The Tata group may have stolen a march over several other corporate groups by unveiling its super app — Tata Neu — a mobile application that provides access to all the group firms’ services at one place, but the jury is still out on whether it would be able to formidably challenge neutral e-market places or remain a walled garden.
Tata Neu has a much larger footprint than other companies which have similar offerings like Bharti Airtel or Reliance Jio, but in practice the super app may not necessarily be able to provide more than what the single-user app of the latter companies offer.
Analysts feel that till the time Tata Neu is confined only to the offerings by Tata group companies ranging from fashion to finance, gadgets to groceries, hotels to health, tech to travel, and financial services like bill payments, loans and insurance, it would not be able to offer real competition to neutral marketplaces. Yes, it would certainly offer more than what, for instance Bharti Airtel’s Wynk app offers, which is confined to entertainment.
“Unlike neutral marketplaces like Amazon, Tata Neu in its current avatar is a limited one,” business and brand strategy expert Harish Bijoor pointed out. “By not yet hosting competitor brands or opening up its ecosystem beyond its own products and services, Tata Neu is probably limiting its real ability to be more holistic,” Bijoor said.
“I do believe Tata Neu is yet to be a super app,” Bijoor added. “But I am sure it shall soon be one. As of now, I see it has jumped from being a beta app for Tata employees with Tata Group product offerings, to being an app that offers Tata product and service offerings to the general public. Phase-III is when the app goes super, by offering more to all,” he said.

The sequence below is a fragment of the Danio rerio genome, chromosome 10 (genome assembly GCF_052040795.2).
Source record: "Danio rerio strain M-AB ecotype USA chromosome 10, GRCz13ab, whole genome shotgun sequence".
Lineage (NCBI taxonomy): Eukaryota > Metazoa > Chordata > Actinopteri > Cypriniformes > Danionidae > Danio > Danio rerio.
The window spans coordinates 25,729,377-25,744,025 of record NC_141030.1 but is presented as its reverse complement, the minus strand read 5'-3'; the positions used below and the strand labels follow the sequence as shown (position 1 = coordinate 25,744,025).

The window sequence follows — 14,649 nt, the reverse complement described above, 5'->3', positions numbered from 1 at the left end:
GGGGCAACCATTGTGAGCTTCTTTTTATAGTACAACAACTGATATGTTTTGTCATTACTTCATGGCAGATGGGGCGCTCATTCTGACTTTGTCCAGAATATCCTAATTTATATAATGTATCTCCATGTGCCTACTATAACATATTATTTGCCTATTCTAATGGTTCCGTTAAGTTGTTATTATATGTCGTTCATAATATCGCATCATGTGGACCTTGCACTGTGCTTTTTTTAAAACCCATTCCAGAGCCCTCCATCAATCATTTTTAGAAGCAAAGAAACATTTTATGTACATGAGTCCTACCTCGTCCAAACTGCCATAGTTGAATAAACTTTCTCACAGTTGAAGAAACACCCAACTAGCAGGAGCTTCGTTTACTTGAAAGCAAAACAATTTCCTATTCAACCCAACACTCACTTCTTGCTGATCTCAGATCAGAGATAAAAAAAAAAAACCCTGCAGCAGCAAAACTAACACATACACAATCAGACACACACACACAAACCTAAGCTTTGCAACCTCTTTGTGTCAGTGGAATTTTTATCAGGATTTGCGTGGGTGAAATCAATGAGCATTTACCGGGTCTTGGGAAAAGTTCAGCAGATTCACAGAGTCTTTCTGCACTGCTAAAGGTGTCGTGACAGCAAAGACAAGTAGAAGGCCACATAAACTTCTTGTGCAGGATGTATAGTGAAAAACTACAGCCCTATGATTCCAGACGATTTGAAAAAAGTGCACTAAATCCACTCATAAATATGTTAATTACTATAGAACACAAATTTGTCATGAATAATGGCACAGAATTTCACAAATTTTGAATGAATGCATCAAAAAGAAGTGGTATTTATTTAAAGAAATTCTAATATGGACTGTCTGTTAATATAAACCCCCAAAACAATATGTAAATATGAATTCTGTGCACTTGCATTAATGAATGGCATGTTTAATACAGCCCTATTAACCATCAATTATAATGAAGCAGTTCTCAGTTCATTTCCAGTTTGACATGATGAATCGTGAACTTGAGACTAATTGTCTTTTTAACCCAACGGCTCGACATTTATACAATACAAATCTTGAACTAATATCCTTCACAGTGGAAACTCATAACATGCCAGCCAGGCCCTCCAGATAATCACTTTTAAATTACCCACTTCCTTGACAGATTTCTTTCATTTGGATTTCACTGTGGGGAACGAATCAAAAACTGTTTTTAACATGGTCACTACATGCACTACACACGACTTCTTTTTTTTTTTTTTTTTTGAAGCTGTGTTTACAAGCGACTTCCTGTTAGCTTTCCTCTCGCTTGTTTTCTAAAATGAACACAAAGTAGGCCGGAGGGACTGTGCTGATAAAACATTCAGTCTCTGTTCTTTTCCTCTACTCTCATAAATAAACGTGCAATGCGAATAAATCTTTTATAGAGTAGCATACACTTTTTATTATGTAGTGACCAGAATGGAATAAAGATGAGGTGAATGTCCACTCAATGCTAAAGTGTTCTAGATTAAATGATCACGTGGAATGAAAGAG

Analysts said the neutral marketplaces offer all kinds of sellers on their platform, so the consumer has a wider choice. Further, even if Tata Neu tomorrow allows other brands to offer their products on its platform, would a rival corporate group come on board?
“Tatas have their own hotels. One is not sure whether a rival hotel chain would come on Tata Neu even if the platform is opened to other brands,” an analyst said. “Tata Neu will offer Tata Play but even if it’s opened up at a later stage, would Bharti Airtel ever come on its platform to offer its DTH services,” the analyst asked.
The other challenge would be to align Tata Neu to the group’s e-commerce ventures like the grocery seller BigBasket. If a consumer is buying grocery, how would the company wean her to Tata Neu? The options are by offering higher discounts, cashback and similar incentives. But analysts point out that by doing so, the company may end up cannibalising one of its own brands.
Different companies would also need to work out a mechanism of who pays when redeemable points are enchashed on other brands. “If a consumer gets loyalty points from Titan which is redeemed on AirAsia flight booking, how would the two companies square off the payments among themselves is something which needs to be worked out,” a market observer said.
Discounts and return policies at offline stores and purchases through app need to be aligned to maintain consumer stickiness, analysts pointed out.
Most big-tech firms generally avoid the walled-garden approach because it restricts the brand. Facebook and Google acquired stakes in Jio Platforms but did not commit any exclusive services to consumers of Reliance Jio. In fact, Google went ahead and later also acquired a stake in Bharti.